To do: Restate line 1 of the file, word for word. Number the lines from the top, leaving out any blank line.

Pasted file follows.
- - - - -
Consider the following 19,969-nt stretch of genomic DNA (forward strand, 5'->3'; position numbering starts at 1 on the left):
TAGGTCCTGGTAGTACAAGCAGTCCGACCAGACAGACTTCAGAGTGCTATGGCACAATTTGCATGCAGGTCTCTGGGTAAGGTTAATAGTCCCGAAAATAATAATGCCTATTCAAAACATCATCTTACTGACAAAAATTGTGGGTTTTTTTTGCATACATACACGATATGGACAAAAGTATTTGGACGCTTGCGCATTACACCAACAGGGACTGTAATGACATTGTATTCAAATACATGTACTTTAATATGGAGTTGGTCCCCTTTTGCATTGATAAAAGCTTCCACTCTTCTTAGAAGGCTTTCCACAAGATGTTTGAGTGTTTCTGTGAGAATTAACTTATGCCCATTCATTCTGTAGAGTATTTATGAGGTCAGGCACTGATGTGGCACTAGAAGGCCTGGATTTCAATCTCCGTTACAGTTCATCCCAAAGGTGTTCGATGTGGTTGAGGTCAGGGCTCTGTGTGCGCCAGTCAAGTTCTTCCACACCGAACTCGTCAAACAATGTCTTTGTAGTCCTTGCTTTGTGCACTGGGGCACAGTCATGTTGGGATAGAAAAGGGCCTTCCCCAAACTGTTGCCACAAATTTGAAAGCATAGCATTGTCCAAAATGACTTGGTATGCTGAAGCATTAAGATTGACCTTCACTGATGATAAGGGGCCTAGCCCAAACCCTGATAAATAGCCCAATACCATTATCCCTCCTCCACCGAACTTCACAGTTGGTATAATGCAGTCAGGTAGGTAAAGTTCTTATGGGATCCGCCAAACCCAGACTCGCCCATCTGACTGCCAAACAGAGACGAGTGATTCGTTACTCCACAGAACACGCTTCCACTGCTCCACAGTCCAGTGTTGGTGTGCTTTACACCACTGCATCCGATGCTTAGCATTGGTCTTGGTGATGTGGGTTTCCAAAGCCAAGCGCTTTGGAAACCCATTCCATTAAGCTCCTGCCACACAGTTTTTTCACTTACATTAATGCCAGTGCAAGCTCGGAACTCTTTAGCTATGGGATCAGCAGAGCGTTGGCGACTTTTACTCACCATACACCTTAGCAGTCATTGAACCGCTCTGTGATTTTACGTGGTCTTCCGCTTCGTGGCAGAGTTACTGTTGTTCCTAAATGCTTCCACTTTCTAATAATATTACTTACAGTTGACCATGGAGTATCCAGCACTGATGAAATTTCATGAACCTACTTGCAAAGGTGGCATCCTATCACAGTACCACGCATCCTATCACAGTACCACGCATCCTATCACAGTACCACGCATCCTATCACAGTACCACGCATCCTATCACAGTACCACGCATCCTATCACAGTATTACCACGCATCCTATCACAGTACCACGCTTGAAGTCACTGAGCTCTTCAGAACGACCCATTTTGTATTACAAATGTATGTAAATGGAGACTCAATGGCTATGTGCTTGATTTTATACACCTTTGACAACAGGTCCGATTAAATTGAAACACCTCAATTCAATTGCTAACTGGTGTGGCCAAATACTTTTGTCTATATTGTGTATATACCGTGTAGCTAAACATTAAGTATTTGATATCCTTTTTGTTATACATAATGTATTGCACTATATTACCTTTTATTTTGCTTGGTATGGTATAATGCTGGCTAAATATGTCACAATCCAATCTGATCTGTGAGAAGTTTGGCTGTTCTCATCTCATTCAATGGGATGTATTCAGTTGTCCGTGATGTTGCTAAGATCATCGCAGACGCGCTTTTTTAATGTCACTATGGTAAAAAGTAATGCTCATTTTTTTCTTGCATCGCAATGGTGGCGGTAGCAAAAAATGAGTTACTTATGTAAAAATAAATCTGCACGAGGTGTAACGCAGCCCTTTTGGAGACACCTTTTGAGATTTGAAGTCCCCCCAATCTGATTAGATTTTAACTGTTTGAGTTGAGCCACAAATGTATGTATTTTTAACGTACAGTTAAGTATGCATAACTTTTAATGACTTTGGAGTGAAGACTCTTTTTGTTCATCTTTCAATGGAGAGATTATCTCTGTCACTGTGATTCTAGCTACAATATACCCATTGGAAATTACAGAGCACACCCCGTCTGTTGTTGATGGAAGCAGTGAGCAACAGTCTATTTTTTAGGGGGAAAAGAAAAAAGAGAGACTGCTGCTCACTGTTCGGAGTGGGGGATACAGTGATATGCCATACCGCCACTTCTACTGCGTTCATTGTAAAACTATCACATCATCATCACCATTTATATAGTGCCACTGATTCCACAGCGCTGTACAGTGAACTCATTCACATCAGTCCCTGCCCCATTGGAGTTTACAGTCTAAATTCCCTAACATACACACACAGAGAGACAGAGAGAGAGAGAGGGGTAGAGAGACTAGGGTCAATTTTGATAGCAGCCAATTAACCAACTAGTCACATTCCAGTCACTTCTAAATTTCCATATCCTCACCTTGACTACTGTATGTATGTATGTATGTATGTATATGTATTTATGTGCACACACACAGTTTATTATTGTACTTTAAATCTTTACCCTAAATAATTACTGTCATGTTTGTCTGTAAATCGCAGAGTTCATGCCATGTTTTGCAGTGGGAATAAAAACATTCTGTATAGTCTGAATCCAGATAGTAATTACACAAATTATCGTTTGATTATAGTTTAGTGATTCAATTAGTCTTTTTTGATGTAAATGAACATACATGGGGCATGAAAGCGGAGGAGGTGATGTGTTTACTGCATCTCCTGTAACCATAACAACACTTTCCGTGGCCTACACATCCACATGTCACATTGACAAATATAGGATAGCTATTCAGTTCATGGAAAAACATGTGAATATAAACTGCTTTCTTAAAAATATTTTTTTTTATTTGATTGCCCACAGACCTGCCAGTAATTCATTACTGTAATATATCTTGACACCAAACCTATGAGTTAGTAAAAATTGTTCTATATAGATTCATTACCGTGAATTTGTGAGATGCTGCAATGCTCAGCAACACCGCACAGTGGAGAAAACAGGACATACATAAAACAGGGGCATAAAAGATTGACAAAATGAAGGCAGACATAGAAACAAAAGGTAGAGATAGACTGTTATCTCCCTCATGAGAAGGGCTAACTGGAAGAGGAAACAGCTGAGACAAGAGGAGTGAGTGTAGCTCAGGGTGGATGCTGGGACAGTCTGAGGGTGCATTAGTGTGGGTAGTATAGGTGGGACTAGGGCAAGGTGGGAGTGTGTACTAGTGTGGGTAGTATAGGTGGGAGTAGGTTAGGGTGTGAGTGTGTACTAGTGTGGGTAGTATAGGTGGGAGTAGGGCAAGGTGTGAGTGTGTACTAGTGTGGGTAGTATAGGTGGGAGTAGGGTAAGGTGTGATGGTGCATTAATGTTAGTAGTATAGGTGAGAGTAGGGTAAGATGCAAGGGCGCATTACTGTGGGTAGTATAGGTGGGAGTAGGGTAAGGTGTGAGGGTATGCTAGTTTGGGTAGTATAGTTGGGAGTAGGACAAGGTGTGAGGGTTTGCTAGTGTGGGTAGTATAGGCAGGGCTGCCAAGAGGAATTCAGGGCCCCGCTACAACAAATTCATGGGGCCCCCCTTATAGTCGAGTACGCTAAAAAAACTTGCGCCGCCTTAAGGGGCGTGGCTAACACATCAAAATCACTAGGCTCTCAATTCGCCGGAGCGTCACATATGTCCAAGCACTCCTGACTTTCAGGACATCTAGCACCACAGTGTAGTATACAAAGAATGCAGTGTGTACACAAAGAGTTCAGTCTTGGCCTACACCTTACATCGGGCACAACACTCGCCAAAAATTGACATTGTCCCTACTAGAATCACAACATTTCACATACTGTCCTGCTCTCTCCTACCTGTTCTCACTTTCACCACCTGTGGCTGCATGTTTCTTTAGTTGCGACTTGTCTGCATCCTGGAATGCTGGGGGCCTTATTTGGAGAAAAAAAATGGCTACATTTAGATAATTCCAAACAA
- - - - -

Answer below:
Consider the following 19,969-nt stretch of genomic DNA (forward strand, 5'->3'; position numbering starts at 1 on the left):